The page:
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More than 60 Canadianists from 12 countries took part in the First International Conference on "Canada in the European Mind" between 24-27 October 2002 in Debrecen, Hungary. Over 50 papers were presented in all areas of Canadian Studies from literature to sociology both in English and French. The participants included Mr. Alan Bowker, Director of International Academic Relations Department, DFAIT, from Ottawa as well as Mr. Ronald Halpin, Ambassador of Canada in Budapest who talked about the relationship between Canada and Hungary. The plenary speaker was Professor Tibor Egervári from the University of Ottawa. After several years' attempt and hard work, Don Sparling managed to realise the formal establishment of the Association of Central European Canadianists which will include members from Poland, the Czech Republic, Romania, Yugoslavia and Hungary.
Chers membres de l'AECEC,
J'espère que vous êtes tous en bonne santé et que vous prenez particulièrement soin de vous en ces temps de pandémie.
The network of Central European Canadianists is doing well. Set up a few years ago as a flexible structure of intercommunication among Canadianists and centers of Canadian Studies in the countries of Central Europe, the network is steered by a Committee made up of representatives of seven countries in the region, with Don Sparling as their president, in his double quality of specialist in Canadian Studies and of Canadian resident in the Czech Republic.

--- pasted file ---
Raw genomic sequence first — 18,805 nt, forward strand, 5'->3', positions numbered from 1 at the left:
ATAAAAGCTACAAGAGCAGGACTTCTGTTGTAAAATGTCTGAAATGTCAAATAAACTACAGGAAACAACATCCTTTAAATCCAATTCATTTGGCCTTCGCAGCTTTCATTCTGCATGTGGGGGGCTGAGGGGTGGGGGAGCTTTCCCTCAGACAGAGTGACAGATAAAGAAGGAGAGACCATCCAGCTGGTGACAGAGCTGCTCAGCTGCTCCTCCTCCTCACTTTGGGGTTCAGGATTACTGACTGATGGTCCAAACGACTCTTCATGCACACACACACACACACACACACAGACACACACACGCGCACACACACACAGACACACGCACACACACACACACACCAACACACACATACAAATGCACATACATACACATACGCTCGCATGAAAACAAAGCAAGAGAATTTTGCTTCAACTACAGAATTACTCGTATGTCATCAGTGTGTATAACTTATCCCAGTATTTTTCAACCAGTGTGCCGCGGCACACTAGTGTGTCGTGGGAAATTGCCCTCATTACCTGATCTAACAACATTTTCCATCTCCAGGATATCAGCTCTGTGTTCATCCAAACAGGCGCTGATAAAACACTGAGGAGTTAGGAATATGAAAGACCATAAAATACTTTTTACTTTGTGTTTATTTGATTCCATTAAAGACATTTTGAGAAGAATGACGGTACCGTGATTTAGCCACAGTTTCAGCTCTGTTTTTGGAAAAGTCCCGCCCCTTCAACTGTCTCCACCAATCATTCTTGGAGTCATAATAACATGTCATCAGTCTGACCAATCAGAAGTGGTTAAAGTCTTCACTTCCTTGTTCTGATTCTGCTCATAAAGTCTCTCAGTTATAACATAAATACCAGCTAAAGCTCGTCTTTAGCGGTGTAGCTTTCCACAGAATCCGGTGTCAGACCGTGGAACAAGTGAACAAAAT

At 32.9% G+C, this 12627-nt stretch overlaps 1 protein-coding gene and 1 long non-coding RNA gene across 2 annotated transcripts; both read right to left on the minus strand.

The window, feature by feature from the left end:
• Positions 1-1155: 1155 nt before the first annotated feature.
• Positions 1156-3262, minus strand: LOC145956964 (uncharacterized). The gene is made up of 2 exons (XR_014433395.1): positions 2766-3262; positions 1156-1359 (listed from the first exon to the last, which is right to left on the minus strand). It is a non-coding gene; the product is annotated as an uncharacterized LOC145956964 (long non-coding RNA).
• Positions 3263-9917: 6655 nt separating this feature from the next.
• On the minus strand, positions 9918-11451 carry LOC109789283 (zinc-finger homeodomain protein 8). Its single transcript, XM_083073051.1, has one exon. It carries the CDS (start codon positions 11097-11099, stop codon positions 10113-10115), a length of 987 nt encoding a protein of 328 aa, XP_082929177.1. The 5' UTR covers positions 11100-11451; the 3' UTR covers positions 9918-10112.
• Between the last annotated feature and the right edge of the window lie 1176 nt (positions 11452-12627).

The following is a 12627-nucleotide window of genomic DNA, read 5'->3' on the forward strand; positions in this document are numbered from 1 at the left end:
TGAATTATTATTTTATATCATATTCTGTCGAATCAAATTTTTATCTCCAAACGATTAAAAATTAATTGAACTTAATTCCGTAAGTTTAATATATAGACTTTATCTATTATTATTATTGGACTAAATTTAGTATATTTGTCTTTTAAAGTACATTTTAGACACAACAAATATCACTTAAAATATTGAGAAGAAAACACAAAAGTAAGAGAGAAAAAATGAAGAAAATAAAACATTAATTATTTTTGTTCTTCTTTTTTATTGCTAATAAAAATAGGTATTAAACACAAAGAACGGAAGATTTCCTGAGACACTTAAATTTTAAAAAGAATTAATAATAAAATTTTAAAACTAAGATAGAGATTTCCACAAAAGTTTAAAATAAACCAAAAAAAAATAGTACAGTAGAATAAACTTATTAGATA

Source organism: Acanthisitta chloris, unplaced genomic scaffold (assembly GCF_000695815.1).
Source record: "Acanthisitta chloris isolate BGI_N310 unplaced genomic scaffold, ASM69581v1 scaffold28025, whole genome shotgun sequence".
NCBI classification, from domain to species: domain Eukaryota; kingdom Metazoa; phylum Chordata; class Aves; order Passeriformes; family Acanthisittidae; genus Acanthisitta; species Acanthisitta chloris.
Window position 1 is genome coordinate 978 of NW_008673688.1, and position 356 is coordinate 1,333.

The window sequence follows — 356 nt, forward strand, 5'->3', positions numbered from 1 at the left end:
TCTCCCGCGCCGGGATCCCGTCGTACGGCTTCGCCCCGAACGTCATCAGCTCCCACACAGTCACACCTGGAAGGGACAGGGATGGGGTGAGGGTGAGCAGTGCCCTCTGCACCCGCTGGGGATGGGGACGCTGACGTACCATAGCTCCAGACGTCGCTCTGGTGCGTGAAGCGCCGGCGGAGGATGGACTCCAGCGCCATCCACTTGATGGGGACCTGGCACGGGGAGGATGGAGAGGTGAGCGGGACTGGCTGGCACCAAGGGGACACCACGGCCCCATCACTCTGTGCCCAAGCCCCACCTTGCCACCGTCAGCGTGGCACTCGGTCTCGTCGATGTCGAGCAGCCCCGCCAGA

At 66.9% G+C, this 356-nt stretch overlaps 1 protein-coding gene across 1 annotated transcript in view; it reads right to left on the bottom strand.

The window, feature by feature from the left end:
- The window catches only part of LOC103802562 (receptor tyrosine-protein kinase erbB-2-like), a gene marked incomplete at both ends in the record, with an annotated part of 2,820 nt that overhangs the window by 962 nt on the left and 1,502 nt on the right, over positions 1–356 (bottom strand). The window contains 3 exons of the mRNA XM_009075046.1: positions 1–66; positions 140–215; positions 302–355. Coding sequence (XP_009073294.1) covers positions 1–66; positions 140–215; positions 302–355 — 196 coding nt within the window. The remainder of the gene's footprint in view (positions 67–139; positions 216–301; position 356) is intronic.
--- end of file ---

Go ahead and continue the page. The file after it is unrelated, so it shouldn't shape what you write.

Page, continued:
The first conference of the network took place in November 1998 in Brno, Czech Republic. The second conference was held this year, between 26-28 October, in Bucharest, Romania.
The proceedings brought together researchers and academics from different fields, but specializing in Canadian Studies. The participants came from 8 Central European countries – Bulgaria, the Czech Republic, Hungary, Macedonia, Poland, Slovenia, Yugoslavia, Romania, as well as from Canada, France and Germany. The topic of the conference was Individual and Community: Canada in the Twentieth Century. Representatives of the Canadian Embassies in the respective Central European countries also took part in the conference, as well as high officials of the Canadian Department of Foreign Affairs. The conference was also a good opportunity to debate the transformation of the network of the Central European specialists in Canadian Studies into an International Association of Central European Canadianists, with the aim of achieving a better cooperation and of promoting vaster research projects involving higher education institutes.
The fifty-five papers presented in the 3 sessions of the conference (cultural representations; poetic, dramatic and fictional discourses; politics and institutions) led to animated discussions, fertile debates and exchanges of ideas that may bear fruit in definite future projects of cooperation. The general meeting of the participants pronounced themselves favourable to the idea of transforming the network into an International Association of Central European Canadianists, whose structure and constitution will be established in the months to come. At the conference two important related events took place – the launch of the first issue of the Central European Journal of Canadian Studies, and of the volume of the proceedings of the first Brno conference.
The conference was organized by the Canadian Studies Center of the University of Bucharest on behalf of the Central European Network of Canadian Studies, benefiting from the generous support of the Canadian Government.